Jonathan's Pancheria

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… with a little bit of cargo cult possibly rolled in.  Anywhere, here’s the stuff I put into a VagrantFile (for Vagrant v2.x) to get boxes to be named properly both for hostname and for the name that appears in the Virtualbox GUI:


  Vagrant.configure(2) do |config|

  # Any other Vagrant 2.x config settings you want here
  config.vm.define '__YOUR_BOX_NAME_HERE__'
  # Any other Vagrant 2.x config settings you want here
  config.vm.provider "virtualbox" do |vb|
    # Any of your other virtualbox modifications
    vb.name = "__YOUR_BOX_NAME_HERE__"
    # Any other virtualbox modifications here
  end
  # Any other Vagrant 2.x config settings you want here
  config.vm.hostname = "__YOUR_BOX_NAME_HERE__"
  # Any other Vagrant 2.x config settings you want here
 

Replace __YOUR_BOX_NAME_HERE__ with whatever you want to name the box. Also note that the stuff inside config.vm.provider "virtualbox" do |vb| might/will be different for other providers than virtualbox.

Published on 19/10/2016 at 06:42PM . Tags , ,

I ran across this today while trying to use the chef community database cookbook.  If you want to use it along with a postgresql database to e.g. create databases and create and assign roles to users, then you may need to do the following, at least with the chef 11.04 client running against a 10.18.2 server, which is my setup:




  • You will need to have your role have recipe[postgresql::ruby] in its run list before the database cookbook in the role file that uses database, or otherwise set up your chef environment have it run earlier in the order


  • In your recipe where you do your postgresql setup work, include the command chef_gem 'pg' before you use any of the database cookbook commands

Published on 18/03/2013 at 10:15PM under . Tags , , , , ,

I am doing a bunch of work in VMs managed with Vagrant+chef, and I have several different VMs configured for different projects/roles so that I can do dev work on a VM that has just the set of things on it that a QA or production box will have.  To make it easier, I put together some bash functions and a tab completion setup in my .bash_profile to make it easier to work with vagrant and multiple VMs.  I will describe what I wanted to accomplish and how I did it.

Rationale

What I wanted was to be able to have multiple VMs and have it be easy to run a command against any of them without having to cd (change directory) to the correct directory for a server and then do what I needed. The idea is that the following commands should behave as follows:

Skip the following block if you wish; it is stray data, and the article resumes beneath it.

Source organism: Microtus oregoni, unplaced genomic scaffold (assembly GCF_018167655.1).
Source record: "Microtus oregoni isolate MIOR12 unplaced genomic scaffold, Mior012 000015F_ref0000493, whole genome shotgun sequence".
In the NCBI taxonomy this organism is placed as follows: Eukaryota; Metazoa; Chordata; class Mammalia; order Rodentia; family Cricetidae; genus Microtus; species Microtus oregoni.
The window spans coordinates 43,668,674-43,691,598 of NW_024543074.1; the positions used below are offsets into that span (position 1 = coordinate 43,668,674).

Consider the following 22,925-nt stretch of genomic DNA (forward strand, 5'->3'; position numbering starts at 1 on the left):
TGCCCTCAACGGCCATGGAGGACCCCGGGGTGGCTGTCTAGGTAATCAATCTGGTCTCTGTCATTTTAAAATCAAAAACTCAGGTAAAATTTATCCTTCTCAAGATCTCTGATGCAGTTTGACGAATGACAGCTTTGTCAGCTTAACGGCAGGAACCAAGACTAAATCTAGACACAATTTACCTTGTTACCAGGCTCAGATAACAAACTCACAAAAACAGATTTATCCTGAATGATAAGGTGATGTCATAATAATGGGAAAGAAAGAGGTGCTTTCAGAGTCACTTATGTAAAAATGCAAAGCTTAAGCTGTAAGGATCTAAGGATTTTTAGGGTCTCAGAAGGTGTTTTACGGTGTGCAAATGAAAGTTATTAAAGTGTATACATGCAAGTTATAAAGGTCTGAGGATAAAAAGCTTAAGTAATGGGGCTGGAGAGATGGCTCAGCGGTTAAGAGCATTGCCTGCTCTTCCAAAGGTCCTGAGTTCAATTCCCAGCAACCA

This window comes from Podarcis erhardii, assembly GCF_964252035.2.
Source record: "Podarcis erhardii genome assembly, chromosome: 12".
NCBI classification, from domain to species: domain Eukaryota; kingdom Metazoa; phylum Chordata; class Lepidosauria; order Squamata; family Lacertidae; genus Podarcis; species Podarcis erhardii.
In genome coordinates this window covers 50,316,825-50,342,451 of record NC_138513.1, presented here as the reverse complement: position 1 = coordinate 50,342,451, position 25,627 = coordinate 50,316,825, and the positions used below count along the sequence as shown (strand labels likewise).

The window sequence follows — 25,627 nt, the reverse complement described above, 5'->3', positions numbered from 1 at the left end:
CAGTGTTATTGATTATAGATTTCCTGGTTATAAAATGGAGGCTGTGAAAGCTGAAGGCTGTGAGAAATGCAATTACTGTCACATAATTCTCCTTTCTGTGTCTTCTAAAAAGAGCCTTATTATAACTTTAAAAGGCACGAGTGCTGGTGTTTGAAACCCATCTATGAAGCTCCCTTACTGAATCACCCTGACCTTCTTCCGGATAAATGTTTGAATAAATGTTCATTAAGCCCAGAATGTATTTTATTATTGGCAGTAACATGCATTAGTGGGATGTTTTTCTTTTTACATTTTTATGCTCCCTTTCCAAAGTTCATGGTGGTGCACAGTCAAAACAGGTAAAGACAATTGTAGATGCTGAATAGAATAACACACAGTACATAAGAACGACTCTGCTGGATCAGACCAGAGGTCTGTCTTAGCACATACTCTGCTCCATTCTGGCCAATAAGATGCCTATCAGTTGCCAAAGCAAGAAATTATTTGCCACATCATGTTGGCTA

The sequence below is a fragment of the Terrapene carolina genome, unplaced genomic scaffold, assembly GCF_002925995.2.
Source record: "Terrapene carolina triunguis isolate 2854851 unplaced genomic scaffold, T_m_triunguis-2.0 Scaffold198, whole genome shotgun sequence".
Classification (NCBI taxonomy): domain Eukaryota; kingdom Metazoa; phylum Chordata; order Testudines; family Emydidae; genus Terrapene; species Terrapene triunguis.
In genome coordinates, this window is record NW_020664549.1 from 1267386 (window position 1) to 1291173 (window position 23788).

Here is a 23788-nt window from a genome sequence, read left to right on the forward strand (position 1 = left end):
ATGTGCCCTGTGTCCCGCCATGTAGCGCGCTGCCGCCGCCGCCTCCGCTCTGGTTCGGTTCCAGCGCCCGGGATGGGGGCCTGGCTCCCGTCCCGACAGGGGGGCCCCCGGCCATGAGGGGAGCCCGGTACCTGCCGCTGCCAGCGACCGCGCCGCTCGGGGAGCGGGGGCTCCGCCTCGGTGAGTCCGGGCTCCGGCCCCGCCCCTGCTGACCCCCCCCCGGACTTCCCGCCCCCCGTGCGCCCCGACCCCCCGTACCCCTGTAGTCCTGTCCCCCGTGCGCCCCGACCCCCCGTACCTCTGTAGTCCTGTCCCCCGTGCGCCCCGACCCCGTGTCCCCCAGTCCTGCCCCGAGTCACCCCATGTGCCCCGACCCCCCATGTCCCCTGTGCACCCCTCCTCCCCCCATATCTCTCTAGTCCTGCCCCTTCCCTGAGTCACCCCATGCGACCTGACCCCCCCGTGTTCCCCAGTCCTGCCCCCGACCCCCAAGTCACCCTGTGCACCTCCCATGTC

• vag server_a up: bring server_a up via vagrant up in server_a’s directory
  • vag server_name vagrant_command …: in general, run the vagrant command vagrant_command for the server server_name
  • firevm server_name: this is the one special command addition I made. I find it useful when I’m doing work on a server to bring it up from a suspended state, ssh into it, do my thing, then suspend the server when I log out of the ssh session. firevm is the name of the command I wanted to do that
  • Tab completion should work on the vag AND firevm command, so that if I tab-complete where server_name should be I should see a list of the servers available. For vag I also want it so that if I tab-complete on vagrant_command I get auto-complete against the list of vagrant subcommands

How I Did It

Where the Vagrant-powered VMs have to live

To make the scripting easy, I decided that all the Vagrant setups would live in one directory.

Setting Up the .bash_profile file

I put the following code in my ~/.bash_profile file (also available in this gist): 

The vag function

The vag function takes care of the vag server_name vagrant_sub-command ….

Implementing tab completion

The _vagrant_servers() function and the complete -F … command that follows it handles the tab completion. For the first argument to the commands it completes for, it shows the list of servers (directory names) in the common directory that your vagrant servers live in. If you are using the vag command, it will provide tab completion on the second argument with the list of vagrant sub-commands available. The list of subcommands was scraped out of the invocation of the vagrant command line with no arguments earlier in the script where VAGRANT_SUBCMDS is defined. No other arguments past those supported get any tab completion.

The firevm special command

Finally, the firevm shell function takes care of the special handling to resume the vm, ssh into it, and then suspend it.

Published on 11/01/2013 at 12:31AM under . Tags , , , , , ,

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